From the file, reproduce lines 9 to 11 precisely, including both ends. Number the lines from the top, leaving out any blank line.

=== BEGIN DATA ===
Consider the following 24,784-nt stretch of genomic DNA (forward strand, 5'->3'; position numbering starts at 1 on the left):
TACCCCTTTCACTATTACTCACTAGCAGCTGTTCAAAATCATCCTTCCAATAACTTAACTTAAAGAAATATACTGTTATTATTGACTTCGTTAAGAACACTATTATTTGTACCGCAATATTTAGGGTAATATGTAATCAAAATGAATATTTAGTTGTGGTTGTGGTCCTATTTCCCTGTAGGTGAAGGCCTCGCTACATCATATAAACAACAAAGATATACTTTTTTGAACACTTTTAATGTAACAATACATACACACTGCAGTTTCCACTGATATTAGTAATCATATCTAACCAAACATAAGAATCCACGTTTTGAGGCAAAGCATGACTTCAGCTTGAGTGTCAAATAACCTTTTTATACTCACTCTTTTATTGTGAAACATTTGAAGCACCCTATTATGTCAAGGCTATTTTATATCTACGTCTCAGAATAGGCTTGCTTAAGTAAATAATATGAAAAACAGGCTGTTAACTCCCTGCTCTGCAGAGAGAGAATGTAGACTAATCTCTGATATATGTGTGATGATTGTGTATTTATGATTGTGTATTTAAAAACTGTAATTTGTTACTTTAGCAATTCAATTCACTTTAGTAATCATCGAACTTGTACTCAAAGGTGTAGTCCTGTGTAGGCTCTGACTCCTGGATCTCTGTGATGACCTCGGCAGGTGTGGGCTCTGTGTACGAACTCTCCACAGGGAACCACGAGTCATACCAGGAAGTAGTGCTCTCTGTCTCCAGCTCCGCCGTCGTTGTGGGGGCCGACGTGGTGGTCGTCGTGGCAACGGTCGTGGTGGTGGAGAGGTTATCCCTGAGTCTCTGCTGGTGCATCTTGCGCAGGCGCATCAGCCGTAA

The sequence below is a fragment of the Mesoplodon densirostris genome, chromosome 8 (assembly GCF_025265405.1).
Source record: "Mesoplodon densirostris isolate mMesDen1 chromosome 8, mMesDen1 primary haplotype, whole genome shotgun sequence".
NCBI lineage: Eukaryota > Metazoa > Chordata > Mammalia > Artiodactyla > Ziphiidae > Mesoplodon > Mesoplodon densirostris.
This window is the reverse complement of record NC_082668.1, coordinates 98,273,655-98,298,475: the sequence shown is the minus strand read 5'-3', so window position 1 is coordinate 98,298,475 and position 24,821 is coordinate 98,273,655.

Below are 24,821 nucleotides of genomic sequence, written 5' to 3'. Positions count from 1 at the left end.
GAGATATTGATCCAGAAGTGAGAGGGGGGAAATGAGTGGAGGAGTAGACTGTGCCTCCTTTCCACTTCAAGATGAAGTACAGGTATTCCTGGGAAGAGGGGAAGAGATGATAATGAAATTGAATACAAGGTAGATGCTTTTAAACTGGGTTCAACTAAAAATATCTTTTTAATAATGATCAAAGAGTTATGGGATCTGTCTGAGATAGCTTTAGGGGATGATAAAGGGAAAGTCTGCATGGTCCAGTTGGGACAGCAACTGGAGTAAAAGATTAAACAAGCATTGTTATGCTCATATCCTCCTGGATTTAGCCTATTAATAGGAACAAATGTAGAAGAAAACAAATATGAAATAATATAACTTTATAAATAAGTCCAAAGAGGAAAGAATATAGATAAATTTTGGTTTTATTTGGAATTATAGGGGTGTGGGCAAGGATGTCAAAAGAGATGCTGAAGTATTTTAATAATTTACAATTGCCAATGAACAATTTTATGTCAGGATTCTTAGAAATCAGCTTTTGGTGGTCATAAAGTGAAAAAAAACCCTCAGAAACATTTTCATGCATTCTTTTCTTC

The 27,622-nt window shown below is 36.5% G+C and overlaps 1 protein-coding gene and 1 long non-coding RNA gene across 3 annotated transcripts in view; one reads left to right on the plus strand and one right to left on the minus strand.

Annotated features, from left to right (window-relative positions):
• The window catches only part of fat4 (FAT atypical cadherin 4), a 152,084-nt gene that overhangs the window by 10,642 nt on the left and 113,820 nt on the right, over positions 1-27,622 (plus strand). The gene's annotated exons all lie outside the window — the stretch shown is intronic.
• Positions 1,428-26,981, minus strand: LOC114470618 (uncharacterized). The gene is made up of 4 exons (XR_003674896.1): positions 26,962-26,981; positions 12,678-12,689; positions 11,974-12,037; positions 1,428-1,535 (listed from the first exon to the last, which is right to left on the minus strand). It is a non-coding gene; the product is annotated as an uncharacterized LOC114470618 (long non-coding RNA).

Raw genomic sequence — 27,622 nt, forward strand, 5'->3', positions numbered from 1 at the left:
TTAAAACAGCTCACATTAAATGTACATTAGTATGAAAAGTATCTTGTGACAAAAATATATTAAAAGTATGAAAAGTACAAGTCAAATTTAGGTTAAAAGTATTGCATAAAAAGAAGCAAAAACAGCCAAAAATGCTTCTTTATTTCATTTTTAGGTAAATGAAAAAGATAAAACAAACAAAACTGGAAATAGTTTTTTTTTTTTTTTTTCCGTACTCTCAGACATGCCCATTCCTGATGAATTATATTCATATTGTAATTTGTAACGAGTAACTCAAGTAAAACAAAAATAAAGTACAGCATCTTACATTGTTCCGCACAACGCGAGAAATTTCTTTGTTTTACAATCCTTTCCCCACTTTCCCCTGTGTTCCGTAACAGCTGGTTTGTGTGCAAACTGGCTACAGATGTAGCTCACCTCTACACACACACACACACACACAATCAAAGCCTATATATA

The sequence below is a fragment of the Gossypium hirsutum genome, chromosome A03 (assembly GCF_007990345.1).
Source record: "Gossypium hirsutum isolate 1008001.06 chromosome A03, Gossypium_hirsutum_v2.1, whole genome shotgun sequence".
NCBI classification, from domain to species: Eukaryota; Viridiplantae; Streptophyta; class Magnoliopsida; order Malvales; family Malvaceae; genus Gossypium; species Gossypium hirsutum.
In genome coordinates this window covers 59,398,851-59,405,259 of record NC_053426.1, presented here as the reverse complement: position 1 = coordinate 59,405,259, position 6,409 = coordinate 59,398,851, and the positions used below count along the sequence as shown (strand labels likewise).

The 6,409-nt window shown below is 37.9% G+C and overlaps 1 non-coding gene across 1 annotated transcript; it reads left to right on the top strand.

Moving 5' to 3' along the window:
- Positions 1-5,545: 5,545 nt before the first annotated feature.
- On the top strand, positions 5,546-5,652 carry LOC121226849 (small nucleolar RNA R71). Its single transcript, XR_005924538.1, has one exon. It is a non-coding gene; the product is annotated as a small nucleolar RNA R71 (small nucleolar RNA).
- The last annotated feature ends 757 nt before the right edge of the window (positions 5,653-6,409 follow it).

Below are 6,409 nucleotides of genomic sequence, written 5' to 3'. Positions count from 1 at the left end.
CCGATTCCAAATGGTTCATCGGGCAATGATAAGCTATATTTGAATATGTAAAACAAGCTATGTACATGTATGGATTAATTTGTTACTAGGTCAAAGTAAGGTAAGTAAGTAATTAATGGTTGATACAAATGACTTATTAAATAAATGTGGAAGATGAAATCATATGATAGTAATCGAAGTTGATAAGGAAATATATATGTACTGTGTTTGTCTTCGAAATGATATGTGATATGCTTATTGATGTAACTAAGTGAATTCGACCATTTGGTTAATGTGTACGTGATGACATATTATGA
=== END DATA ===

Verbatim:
The 27,622-nt window shown below is 36.5% G+C and overlaps 1 protein-coding gene and 1 long non-coding RNA gene across 3 annotated transcripts in view; one reads left to right on the plus strand and one right to left on the minus strand.

Annotated features, from left to right (window-relative positions):
• The window catches only part of fat4 (FAT atypical cadherin 4), a 152,084-nt gene that overhangs the window by 10,642 nt on the left and 113,820 nt on the right, over positions 1-27,622 (plus strand). The gene's annotated exons all lie outside the window — the stretch shown is intronic.